First time director Emily Dickinson’s narrative short March takes place in 2024, and follows an American woman in her mid-twenties, as she travels to Canada to get a now-illegal abortion. A day in her life showcases abortion tourism, the current state of relations between the two neighbouring nations, the implications of a misogynist government, and the resilience of women. March is nominated for the EDA Award for Best Female-Directed Short at Whistler Film Festival 2020.

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Whistler Film Festival 2019: Kristina Mileska on THE BEAR AND THE BEEKEEPER

Whistler Film Festival 2019: Kristina Mileska on THE BEAR AND THE BEEKEEPER

In Kristina Mileska’s The Bear and the Beekeeper, an ageing beekeeper tries to keep a pesky predator away from his beehives in order to keep the memory of his loved one alive. The dialogue-free short The Bear and the Beekeeper explores themes of loss and memory with a sense of whimsy and lightness. The short film has been nominated for an. AWFJ EDA Award at Whistler Film Festival 2019.

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LOUISIANA FILM PRIZE: Filmmaker Makenzie Smith on the Making and Meaning of CICERO

LOUISIANA FILM PRIZE: Filmmaker Makenzie Smith on the Making and Meaning of CICERO

Makenzie Smith’s film, Cicero, was in competition for the $50,000 cash award bestowed by the annual Louisiana Film Prize upon one winner. This year, more than 120 short films were submitted for the competition, with twenty selected to be screened at the festival, held from October 2 to 5 in Shreveport, to vie for the big money. Written by Smith who co-directed with Finch Nissen, Cicero was shot in Shreveport, per Film Prize submission requirements. The plot involves the tense and unexpected face off between two men — a hit man and his targeted victim — who find themselves confined together in a stuck elevator.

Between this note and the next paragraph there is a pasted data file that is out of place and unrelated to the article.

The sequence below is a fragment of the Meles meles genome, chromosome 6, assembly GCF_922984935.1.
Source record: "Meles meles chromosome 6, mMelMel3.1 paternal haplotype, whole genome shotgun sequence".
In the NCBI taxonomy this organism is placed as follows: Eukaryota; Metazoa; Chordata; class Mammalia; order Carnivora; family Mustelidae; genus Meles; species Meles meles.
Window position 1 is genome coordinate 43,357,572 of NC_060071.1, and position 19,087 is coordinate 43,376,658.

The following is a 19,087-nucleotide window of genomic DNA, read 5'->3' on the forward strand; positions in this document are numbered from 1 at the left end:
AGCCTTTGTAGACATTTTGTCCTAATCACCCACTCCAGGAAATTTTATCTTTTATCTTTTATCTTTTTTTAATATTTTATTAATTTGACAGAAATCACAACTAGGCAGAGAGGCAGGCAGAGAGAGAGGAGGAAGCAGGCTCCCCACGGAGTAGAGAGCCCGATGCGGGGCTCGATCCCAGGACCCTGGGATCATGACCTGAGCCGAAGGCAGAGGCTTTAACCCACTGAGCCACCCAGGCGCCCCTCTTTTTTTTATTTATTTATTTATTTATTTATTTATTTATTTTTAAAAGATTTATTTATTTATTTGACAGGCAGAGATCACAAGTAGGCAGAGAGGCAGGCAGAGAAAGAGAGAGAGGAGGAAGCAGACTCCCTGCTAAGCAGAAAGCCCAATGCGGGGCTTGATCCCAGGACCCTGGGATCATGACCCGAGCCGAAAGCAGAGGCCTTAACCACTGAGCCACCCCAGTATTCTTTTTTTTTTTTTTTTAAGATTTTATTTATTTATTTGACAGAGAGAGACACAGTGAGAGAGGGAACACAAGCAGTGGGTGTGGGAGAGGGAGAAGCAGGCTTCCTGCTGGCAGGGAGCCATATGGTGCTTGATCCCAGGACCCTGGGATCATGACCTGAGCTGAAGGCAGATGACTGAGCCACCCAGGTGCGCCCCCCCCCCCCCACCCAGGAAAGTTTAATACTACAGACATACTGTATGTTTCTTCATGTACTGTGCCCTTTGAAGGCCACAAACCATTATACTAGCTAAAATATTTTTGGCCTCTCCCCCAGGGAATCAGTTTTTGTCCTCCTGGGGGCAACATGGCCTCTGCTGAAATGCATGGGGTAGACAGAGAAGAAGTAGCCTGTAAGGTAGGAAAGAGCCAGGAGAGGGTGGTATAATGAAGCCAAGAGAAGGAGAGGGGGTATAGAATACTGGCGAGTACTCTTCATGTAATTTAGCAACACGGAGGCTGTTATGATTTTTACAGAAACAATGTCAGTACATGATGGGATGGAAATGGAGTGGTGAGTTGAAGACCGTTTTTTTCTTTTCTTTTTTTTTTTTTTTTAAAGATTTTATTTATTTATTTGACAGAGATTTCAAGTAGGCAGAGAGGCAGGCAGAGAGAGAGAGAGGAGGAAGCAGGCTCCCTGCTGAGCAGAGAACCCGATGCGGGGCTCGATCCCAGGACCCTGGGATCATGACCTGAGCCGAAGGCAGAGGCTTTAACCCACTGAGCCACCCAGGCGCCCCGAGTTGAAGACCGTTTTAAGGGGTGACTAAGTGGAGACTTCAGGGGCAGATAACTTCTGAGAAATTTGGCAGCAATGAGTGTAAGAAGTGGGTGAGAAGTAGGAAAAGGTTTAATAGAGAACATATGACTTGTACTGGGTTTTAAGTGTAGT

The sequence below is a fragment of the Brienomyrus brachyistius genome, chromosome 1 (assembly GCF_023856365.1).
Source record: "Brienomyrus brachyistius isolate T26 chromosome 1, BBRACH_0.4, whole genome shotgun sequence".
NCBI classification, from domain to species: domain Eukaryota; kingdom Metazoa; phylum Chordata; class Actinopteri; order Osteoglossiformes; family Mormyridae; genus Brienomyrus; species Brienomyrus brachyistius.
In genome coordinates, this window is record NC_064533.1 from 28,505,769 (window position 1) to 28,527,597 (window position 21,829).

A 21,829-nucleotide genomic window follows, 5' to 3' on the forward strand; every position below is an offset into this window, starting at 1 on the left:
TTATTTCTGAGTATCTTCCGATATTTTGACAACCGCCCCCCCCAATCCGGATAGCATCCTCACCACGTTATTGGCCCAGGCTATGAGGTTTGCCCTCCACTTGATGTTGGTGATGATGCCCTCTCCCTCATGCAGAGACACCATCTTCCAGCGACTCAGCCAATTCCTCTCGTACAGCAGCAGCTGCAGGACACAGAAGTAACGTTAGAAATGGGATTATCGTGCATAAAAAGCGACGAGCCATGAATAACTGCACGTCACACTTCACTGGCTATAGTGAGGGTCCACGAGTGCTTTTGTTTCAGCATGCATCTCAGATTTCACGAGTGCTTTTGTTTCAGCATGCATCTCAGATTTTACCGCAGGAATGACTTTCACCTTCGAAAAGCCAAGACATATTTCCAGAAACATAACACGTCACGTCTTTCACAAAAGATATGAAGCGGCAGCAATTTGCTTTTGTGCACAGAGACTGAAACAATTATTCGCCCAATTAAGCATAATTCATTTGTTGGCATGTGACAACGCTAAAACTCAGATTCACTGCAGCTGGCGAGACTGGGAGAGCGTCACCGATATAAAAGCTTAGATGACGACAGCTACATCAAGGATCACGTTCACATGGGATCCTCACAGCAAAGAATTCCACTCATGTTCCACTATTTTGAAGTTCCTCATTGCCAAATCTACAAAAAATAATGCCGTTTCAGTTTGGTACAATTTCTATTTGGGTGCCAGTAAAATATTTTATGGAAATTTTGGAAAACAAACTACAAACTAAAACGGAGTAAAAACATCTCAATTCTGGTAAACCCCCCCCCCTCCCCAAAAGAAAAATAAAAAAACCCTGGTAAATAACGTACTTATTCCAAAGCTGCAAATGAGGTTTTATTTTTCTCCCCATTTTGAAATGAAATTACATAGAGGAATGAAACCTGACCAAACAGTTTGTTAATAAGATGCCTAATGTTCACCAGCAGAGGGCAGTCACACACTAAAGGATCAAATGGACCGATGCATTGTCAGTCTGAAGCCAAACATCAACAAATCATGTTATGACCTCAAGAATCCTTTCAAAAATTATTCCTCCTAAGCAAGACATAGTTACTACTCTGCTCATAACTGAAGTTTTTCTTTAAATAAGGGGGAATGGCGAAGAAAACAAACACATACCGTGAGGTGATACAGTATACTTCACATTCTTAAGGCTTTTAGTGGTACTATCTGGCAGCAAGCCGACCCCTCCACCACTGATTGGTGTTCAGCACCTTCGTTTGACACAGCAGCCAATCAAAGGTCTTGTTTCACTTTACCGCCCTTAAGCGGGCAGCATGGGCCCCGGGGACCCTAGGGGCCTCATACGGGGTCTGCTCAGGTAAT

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LOUISIANA FILM PRIZE: Filmmaker Rachel Emerson on the Making and Meaning of MAVEN VOYAGE

LOUISIANA FILM PRIZE: Filmmaker Rachel Emerson on the Making and Meaning of MAVEN VOYAGE

Rachel Emerson’s Maven Voyage, one of twenty short films selected to compete for the $50,000 cash award bestowed by the annual Louisiana Film Prize, was shot in Shreveport, per submission requirements. Emerson won the fest’s $1,000 best actress award and a $3,000 Founders Circle Award to seed her next project. She comments on the making and meaning of her film, an engaging scifi adventure about a gal (Emerson) who wants to join the first manned mission to Mars.

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LOUISIANA FILM PRIZE: Filmmaker Abigail Kruger on the Making and Meaning of SHREVEPOET

LOUISIANA FILM PRIZE: Filmmaker Abigail Kruger on the Making and Meaning of SHREVEPOET

Abigail Kruger’s Shreveport was one of twenty short films selected from this year’s crop of 120 submissions to compete for the coveted $50,000 cash award bestowed by the annual Louisiana Film Prize. One of the submission requirements is that the short have been filmed in Shreveport, or in the surrounding area. Kruger comments on the making and meaning of her film, a lyrical ode to to the city of Shreveport, following a street poet who dances through the city on roller skates.

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Whistler Film Festival 2018 Filmmaker Interview: Meryam Joobeur, director of BROTHERHOOD

Whistler Film Festival 2018 Filmmaker Interview: Meryam Joobeur, director of BROTHERHOOD

Filmmaker Meryam Joobeur’s 25 minute narrative film takes us to rural Tunisia and into the life of a hardened shepherd, Mohamed, who is deeply shaken when his estranged son Malik, who’d left the family to fight for ISIS, returns home with a Syrian wife. Tensions between father and son slowly build into an inevitable and heartbreaking confrontation with devastating results. Brotherhood is the recipient of AWFJ’s EDA Award for Best Female-Directed Short at Whistler Film Festival 2018.